How many of you hikers out there like to have a drink or two while out in the backcountry? After a long day hiking, there’s nothing like gathering around a campfire with a refreshing, cold beer. But, how can a backpacker, especially one who travels ultralight, possibly bring cans or bottles of beers into the wilderness?
Well, the short answer is that you can’t. However, there are alternatives. Some very smart people have come up with innovative ways to bring your booze into the backcountry. Yes, beer from concentrate, as well as other clever approaches to bringing booze outdoors, do exist.
And, without further ado, here they are!
Pat’s Backcountry Beverages
Pat’s was probably the first company to nail the whole beer-concentrate experiment. We know what you’re thinking. Concentrated beer? That just sounds weird. Well, it is. But, just because it’s weird, doesn’t mean it’s not delicious!
Pat’s uses a unique hybrid brewing technology to create a highly concentrated beer. Not only that, but their nested fermentation process allows the beer to be made in an environmentally friendly way, reducing the energy consumption of what a concentrated drink would normally require. While most beers are made with 95% water, making it heavy, Pat’s beers take the water completely out of the fermentation process from the start. No dehydration is used, and the end result is just as thirst-quenching.
So, this is how it works. You buy one. You pour the contents of the package into the bottle, then mix it with water. You load the CO2 activators into the separate container. You insert the container into the bottle and seal it. You let the drink carbonate. Then, you drink.
It’s really as easy as that!
Pat’s sells the Carbonator Bottle, the Activator Packets, which you’ll need to activate the carbonation, and of course, the beer. Flavors come in American Logger, Pale Rail, and Black Hops. You can also buy the Starter Kit which comes with all of these things.
The Carry On Cocktail Kit
While the name implies that this cocktail kit is solely meant for the airplane, there’s absolutely no reason you can’t bring it backpacking with you. This incredible invention provides hikers with a simple and lightweight solution to making your favorite cocktails on the trail.
Choose from the Gin & Tonic, The Moscow Mule, The Bloody Mary, and more. Absolutely every tool you need to make your drink comes inside this tiny little kit. And, you can make two drinks with that. It’s compact, classy and perfect for the hiker who likes their drink a little bit stronger than an ordinary beer.
If The Carry On Cocktail Kit isn’t for you, it’ll certainly make a great gift for someone you know.
For Wine Lovers
Some people can’t stand the taste of beer or strong liquor. Some people can, yet, still prefer wine. Whatever your motives are, it’s possible to bring this kind of booze into the backcountry with you. And, there’s more than one way to go about it.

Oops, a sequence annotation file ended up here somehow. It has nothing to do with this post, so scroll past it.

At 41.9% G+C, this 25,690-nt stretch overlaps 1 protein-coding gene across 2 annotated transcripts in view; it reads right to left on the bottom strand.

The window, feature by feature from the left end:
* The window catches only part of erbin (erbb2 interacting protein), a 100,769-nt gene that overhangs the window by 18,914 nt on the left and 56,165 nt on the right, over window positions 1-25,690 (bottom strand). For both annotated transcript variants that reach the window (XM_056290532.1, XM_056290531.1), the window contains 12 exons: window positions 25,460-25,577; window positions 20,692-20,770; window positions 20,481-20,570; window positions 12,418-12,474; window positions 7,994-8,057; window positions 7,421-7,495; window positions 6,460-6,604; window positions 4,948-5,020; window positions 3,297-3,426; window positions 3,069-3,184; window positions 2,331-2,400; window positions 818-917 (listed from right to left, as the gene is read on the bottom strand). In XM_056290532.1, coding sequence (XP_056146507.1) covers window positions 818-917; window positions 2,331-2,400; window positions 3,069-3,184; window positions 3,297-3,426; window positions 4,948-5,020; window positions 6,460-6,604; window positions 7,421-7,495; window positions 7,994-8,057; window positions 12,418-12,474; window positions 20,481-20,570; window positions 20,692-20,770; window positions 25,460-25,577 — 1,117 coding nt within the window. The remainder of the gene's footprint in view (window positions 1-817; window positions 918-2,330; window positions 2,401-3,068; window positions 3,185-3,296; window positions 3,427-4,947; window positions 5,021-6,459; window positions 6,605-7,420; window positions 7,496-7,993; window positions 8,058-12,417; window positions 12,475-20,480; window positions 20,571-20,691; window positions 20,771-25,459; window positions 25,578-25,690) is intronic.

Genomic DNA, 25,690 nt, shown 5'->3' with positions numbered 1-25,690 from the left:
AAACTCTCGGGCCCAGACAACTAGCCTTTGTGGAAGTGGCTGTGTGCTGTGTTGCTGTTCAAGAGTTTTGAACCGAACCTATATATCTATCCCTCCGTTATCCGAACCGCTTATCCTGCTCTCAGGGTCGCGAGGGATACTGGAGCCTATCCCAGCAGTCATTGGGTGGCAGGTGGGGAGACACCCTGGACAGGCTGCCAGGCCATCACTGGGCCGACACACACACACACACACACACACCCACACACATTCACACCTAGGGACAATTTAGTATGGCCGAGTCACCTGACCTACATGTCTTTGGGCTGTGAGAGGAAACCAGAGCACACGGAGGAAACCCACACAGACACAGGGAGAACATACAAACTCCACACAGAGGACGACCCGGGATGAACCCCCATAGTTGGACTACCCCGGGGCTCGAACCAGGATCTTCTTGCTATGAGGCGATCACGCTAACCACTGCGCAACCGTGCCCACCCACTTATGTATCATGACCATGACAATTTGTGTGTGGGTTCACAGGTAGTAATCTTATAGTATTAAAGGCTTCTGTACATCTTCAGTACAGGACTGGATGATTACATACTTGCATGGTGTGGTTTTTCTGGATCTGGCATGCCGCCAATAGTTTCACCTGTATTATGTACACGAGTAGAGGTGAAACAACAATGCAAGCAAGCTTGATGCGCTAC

The first method we recommend is through Boda Box. They make environmentally friendly boxed wines in a ton of different and delicious flavors. Try Nighthawk Black, Moscato, Malbec, Merlot, etc. You name it, they probably have it. Each tiny box comes with three liters of wine, which is the same as four bulky bottles. It uses 85% less waste, is made BPA free, and is 100% recyclable.
The other option is a little more customizable. Wine2Go is the smartest thing since sliced bread, or in a backpacker’s case, freeze-dried meals. It’s like a wine bottle, except it’s a pouch! Just pour your wine into it, and you’re good to go! They also make silicone glasses, so you can fold up the entire kit and put it in your bag.
None of those previous options appeal to you so much? If you’re picky about what kind of drink you want to bring with you out on the trail, then this one is or you. Instead of buying something that’s already prepared, consider mixing your drinks at home, first. Here’s what to consider:
From the same company that brings you Wine2Go is Flask2go. Unlike metal flasks, these are made from reusable plastic and will essentially turn your booze into a tiny juice box. Yes, it’s awesome. You can also try the Platypus Platy Plus Bottle, which virtually serves the same purpose.
Others might opt for something more similar to a drink they can get at home. For you, we recommend Hydroflask’s Insulated Growler. It’ll keep your 64 oz of alcohol nice and cold for 24 hours. If that’s still too heavy for you, then consider getting the little nips from the liquor store. Those will hold well in your bag for a while.
Any one of these options will allow you to easily bring booze on the trail with you. As always, drink responsibly, and take care of your outdoor environment when you dispose of your waste.